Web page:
A Stable Medical Indemnity Sector is Crucial

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I would like to update you on the AMA s ongoing advocacy, on your behalf, on the issue of medical indemnity insurance, and alert you to the opportunity to have your say.

We all know a steady medical indemnity sector is essential to our ability to practice, and to maintain our focus where it should be - on our patients. We’ve enjoyed relative stability since the Government introduced the Indemnity Insurance Fund – a series of schemes designed to stabilise the indemnity insurance sector after the indemnity crisis of the early 2000s.

As many of you are aware, the Commonwealth Government made a surprise cut to the funding of these schemes in late 2016, and announced a simultaneous review of all the support schemes.

We condemned the cut, and we condemned the decision being made ahead of the review taking place.

Since then, we’ve had a change of Health Minister. I have engaged with Minister Hunt extensively on a whole range of issues. He has been very willing to listen and learn, often to my personal experiences, and this is one issue that we have spent some time on.

As an Obstetrician in private practice, I need little encouragement to talk about Indemnity and the threat that potential litigation represents to confidence and certainty in our working lives. Some of you will be aware that two of the major providers are leaving the Obstetric market in the UK. Many of you will recall the time that certain high risk areas of medical practice were deemed ‘uninsurable’ in the US.

In my discussions with Minister Hunt, I have advocated strongly for the Commonwealth to continue to support these schemes. They do so much more than subsidise premiums - they provide stability and something of a safety net for private medical practice, a sector that has suffered turbulence in other areas – the freeze on MBS patient rebates, private health insurance changes, funding constraints and patchwork reform.

I have stated publically that the Indemnity support schemes are a public policy success and should be celebrated.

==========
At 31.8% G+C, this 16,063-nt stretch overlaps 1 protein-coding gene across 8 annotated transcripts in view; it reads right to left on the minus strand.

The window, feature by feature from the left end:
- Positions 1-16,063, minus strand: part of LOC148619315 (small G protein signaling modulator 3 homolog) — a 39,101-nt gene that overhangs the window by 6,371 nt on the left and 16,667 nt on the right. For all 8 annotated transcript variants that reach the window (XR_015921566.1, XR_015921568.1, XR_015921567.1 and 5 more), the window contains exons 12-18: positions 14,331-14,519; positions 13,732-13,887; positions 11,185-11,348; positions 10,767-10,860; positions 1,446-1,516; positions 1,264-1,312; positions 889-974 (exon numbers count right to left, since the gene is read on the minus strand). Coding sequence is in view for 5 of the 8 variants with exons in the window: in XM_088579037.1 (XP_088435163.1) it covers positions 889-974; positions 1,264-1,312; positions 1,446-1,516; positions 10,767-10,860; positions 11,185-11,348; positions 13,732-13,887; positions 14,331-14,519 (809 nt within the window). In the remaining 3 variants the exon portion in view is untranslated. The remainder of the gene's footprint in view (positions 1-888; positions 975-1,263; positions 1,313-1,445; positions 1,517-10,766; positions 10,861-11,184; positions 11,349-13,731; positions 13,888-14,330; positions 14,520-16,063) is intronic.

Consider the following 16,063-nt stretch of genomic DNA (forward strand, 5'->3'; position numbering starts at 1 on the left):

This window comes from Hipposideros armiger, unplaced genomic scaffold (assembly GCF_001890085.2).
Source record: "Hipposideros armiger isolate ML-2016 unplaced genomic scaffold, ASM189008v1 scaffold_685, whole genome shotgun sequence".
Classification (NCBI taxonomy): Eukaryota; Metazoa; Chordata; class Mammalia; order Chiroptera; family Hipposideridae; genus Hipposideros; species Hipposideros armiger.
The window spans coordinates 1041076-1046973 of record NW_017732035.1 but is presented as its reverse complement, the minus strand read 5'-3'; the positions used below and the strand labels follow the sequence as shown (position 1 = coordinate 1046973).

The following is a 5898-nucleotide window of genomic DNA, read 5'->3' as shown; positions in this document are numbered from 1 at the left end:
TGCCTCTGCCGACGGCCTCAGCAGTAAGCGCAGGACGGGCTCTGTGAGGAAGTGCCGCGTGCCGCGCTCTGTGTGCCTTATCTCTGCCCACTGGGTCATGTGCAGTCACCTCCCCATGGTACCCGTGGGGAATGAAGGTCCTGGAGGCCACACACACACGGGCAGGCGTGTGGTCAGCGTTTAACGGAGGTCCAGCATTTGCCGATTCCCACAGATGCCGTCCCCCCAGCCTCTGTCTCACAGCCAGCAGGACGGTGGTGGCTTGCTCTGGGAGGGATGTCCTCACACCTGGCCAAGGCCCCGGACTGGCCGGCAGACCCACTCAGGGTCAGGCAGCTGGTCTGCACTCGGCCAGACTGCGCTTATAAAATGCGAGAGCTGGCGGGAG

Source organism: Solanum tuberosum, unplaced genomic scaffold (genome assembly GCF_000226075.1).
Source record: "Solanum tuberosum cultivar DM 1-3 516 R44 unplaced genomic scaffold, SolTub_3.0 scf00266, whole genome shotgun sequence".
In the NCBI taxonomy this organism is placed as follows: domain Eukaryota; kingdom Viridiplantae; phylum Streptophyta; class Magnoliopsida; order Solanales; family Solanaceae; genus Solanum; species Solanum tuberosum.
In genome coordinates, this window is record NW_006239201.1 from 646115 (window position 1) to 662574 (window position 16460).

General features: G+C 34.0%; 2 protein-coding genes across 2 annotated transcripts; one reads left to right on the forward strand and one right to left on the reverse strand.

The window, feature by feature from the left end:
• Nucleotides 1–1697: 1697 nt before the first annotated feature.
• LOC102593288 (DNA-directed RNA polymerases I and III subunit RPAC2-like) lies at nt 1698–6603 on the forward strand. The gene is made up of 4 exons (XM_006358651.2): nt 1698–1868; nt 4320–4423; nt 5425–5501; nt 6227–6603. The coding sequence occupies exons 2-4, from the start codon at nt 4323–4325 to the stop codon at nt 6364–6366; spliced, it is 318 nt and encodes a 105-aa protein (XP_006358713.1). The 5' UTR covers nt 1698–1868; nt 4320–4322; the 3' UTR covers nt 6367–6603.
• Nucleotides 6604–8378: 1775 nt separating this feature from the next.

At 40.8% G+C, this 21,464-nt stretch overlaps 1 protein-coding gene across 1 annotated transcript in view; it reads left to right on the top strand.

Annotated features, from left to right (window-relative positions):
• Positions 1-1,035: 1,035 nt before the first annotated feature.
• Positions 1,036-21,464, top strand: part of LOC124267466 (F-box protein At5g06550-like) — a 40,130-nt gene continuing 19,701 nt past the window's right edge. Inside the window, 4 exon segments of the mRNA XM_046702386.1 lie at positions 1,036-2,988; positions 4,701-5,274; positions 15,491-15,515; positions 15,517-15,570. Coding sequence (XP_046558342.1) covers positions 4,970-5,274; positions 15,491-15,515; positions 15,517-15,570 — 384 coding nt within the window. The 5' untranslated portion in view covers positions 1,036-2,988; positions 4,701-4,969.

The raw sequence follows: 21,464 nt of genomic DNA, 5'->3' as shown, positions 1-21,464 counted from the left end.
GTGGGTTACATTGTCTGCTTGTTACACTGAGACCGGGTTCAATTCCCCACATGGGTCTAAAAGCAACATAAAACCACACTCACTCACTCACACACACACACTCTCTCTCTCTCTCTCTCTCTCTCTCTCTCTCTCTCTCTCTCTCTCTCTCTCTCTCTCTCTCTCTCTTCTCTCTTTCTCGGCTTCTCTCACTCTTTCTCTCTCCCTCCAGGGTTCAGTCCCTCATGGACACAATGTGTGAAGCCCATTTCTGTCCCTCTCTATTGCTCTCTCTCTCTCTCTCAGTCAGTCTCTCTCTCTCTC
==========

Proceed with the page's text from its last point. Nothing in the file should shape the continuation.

As a direct result of advocacy by the AMA, the terms of reference and the preamble for this review have moved beyond an ill thought out savings exercise.

They now appear to better understand the success of the schemes, and instead of looking like a ‘slash and burn’ exercise, seek to consider how we might even improve the system. The review also offers the opportunity to demonstrate an understanding of the link between Commonwealth support, affordable indemnity insurance and cost efficient, stable and universal health care provision for patients.

However, with the review underway we are at a critical time. I encourage you to make your voice heard. For those who are interested in reading the consultation paper or responding, please see here. For those seeking further background, I would encourage you to read past Australian Medicine pieces on the topic, some of which can be found here and here, and a good recap of the history which can be found here.

I have also written to all the Presidents of the Colleges, Associations and Societies to encourage them to also speak in a strong, united voice in support of these schemes continuing.

As the peak body representing the entire profession across Australia, we understand the importance of a stable medical indemnity industry to medical practice and to universal healthcare. Our indemnity industry is professionally run, well capitalised and majority doctor-owned.

There is no doubt that, as usual, the AMA is doing more than its share of the heavy lifting. I seek your support in advocating for measures that will protect and sustain the industry into the future.

Yours Sincerely,

Dr Michael Gannon 

President, AMA